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On 29/06/2011 08:48, Tamas Rudnai wrote:
> In my reading that's what exactly Bob wanted to know -- if JAL supports
> these new enhanced instructions to make more efficient code or not. Without
> the support from the compiler side there is very little advantage using the
> enhanced core over a normal midrange one.
>
> Tamas

Kyle would know.

The JALv2 compiler does appear to "take advantage" of PIC HW, i.e. multiply if it's an 18F rather than a 10F uses the multiply instruction and multiply hardware.

It's a superb optimising compiler. Unless you are Olin, you will not do as well in Assembler even if the compiler is ignoring the odd device specific instruction.

I've found all the C compilers produce much larger and sometimes buggy code..

I've done Assembler since 1979 and done PIC 16F877 assembler projects. I'd not use anything else now for Traditional PIC (10F to 18F).

Also in unlikely event (once in last 4 years or so for me?)  you need assembler you can use it inline.

http://www.justanotherlanguage.org
Is very clear for beginner. The Google hosted libraries are great.
Also some examples JALV2 on http://www.techtir.ie
USB communication
Serial
Frequency counter
Interrupts
ADC use
7 seg LED, text LCD and Graphic LCD driving
I2C memory device used as if an array variable
Analogue clock face on GLCD, can be resized and moved while running
How to use lookup tables for trig and other maths.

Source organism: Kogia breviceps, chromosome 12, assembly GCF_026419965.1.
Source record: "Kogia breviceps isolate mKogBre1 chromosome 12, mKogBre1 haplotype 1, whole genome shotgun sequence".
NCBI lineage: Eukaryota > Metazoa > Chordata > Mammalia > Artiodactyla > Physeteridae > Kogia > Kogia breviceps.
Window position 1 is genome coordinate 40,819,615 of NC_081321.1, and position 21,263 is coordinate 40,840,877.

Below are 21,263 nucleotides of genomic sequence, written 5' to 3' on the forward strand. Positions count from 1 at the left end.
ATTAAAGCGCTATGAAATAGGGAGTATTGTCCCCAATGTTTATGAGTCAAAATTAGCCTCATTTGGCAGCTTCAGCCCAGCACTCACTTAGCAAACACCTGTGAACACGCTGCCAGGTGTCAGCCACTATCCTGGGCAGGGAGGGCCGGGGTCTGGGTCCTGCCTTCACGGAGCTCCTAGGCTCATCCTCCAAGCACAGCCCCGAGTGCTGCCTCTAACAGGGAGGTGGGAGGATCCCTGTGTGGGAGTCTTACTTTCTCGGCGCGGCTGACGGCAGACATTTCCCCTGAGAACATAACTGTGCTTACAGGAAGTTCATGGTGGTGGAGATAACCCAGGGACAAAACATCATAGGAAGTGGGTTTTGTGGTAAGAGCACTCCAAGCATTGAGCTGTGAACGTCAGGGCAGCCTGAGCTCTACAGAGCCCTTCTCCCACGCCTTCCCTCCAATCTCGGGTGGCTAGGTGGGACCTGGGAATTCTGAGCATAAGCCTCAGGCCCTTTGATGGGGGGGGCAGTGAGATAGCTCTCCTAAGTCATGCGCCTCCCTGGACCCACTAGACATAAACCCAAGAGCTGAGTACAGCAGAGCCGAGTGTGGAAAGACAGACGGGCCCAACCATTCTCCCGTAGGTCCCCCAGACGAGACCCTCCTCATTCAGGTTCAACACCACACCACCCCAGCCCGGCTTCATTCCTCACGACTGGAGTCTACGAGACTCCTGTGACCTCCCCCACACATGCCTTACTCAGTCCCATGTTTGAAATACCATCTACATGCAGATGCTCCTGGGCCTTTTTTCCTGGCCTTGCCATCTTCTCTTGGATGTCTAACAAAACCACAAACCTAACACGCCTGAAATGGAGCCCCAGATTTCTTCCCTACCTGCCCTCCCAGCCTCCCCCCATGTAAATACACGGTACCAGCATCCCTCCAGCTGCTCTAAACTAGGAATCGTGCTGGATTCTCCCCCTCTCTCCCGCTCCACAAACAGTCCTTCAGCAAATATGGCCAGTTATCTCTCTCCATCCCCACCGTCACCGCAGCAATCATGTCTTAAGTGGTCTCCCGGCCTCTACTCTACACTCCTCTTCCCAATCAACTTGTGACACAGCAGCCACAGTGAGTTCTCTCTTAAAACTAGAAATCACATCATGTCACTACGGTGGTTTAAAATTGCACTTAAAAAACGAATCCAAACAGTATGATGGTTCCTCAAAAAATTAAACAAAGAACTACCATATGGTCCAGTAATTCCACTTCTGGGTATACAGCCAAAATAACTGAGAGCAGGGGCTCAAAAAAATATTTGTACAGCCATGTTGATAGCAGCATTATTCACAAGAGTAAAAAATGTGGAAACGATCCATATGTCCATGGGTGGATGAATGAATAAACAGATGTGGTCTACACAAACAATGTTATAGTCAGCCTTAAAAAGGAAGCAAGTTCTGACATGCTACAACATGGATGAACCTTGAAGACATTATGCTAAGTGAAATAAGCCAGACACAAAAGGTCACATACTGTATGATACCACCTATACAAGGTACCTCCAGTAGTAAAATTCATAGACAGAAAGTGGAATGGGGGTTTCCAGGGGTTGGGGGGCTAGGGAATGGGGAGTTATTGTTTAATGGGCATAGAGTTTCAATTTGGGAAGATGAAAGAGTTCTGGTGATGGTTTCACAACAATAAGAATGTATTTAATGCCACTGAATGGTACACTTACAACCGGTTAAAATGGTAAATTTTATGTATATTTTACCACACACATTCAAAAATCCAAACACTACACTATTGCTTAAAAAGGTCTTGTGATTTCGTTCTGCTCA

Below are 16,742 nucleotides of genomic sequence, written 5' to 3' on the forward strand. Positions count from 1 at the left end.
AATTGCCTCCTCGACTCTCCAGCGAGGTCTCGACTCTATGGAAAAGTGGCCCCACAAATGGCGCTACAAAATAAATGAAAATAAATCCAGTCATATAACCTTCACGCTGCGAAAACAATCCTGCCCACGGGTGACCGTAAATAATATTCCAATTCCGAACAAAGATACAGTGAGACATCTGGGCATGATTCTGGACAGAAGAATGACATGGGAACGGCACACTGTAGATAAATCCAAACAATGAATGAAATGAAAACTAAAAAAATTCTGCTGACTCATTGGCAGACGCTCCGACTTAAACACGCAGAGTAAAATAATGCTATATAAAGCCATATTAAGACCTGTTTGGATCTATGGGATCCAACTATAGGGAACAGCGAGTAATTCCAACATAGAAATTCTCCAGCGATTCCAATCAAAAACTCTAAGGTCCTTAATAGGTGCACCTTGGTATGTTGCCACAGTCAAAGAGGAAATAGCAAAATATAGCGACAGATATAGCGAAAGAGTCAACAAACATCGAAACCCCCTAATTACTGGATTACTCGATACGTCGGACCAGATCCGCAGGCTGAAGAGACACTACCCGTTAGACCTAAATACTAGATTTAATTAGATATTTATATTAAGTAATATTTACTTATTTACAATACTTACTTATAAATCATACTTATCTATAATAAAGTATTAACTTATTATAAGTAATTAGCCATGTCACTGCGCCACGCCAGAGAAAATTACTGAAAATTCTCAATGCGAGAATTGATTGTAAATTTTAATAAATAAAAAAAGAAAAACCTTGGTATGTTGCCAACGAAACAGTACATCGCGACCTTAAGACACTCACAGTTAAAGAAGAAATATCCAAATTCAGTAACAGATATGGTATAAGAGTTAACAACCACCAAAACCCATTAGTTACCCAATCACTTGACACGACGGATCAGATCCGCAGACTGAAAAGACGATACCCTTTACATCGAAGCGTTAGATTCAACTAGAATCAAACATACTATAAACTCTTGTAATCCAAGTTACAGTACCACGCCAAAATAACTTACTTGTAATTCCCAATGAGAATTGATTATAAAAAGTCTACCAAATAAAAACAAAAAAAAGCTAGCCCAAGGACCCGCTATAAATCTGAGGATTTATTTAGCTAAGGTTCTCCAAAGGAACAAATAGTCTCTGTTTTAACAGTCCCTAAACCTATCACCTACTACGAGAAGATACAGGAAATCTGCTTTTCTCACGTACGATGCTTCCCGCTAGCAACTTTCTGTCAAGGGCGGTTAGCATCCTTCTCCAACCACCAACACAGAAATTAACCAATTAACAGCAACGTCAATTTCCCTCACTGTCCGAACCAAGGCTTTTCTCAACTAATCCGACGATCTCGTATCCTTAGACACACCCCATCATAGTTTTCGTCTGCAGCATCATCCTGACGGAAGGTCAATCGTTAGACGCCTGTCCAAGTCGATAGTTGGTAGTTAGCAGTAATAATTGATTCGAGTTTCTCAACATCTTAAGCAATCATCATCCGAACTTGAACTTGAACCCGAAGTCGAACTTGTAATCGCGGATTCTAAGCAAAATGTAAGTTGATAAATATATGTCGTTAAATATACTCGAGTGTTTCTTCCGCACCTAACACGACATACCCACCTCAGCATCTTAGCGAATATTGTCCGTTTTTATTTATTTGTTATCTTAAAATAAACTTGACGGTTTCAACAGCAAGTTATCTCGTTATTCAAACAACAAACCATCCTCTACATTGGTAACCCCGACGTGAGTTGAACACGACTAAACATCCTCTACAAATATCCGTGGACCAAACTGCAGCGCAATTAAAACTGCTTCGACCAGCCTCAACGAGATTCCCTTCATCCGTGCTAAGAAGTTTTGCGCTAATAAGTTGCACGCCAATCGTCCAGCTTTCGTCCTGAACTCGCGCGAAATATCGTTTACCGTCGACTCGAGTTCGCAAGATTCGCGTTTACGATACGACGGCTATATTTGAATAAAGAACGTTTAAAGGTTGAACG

2011\06\29@061435 by Walter Banks

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Rob Hamerling wrote:

>  I don't know and I
> don't really care if the JalV2 compiler uses new instructions like those
> of the 16f193x. It might be able to build more efficient programs if it
> does, but that is a different matter.

The enhanced 14 bit core parts (PIC19F193X) has two significant
changes. The ISA is a superset of the normal instruction set has
been mentioned in this thread. The second major difference is the
organization of the the processors memory map. This affects how
memory management is handled in code and how RAM should be
allocated by a compiler.

The memory organization changes makes it essentially impossible
to use existing HLL tools to support the parts.

The changes in the  memory maps are a big step in making the parts
more efficient for applications. RAM has effectively two addresses
one similar to the original 14 bit core and a second where the RAM
pieces are mapped into one long linear address.  Tools can optimize
how data is accessed knowing this relationship.



Regards,


w..
--
Walter Banks
Byte Craft Limited
http://www.bytecraft.com




2011\06\29@062309 by Tamas Rudnai

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On Wed, Jun 29, 2011 at 10:21 AM, Michael Watterson <.....mikeKILLspamspam@spam@radioway.org>wrote:

> The JALv2 compiler does appear to "take advantage" of PIC HW, i.e.